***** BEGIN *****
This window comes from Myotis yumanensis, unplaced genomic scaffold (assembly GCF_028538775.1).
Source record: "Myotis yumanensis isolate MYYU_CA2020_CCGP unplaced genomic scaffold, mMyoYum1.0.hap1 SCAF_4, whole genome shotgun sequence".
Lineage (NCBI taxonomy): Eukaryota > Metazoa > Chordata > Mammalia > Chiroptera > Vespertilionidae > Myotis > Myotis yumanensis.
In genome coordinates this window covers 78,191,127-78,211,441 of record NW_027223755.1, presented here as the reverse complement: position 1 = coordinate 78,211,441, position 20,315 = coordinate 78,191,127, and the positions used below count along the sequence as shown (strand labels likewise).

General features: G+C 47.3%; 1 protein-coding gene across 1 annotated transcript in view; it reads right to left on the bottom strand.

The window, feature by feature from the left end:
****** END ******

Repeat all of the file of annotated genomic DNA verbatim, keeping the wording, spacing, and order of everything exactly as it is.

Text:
This window comes from Myotis yumanensis, unplaced genomic scaffold (assembly GCF_028538775.1).
Source record: "Myotis yumanensis isolate MYYU_CA2020_CCGP unplaced genomic scaffold, mMyoYum1.0.hap1 SCAF_4, whole genome shotgun sequence".
Lineage (NCBI taxonomy): Eukaryota > Metazoa > Chordata > Mammalia > Chiroptera > Vespertilionidae > Myotis > Myotis yumanensis.
In genome coordinates this window covers 78,191,127-78,211,441 of record NW_027223755.1, presented here as the reverse complement: position 1 = coordinate 78,211,441, position 20,315 = coordinate 78,191,127, and the positions used below count along the sequence as shown (strand labels likewise).

General features: G+C 47.3%; 1 protein-coding gene across 1 annotated transcript in view; it reads right to left on the bottom strand.

The window, feature by feature from the left end: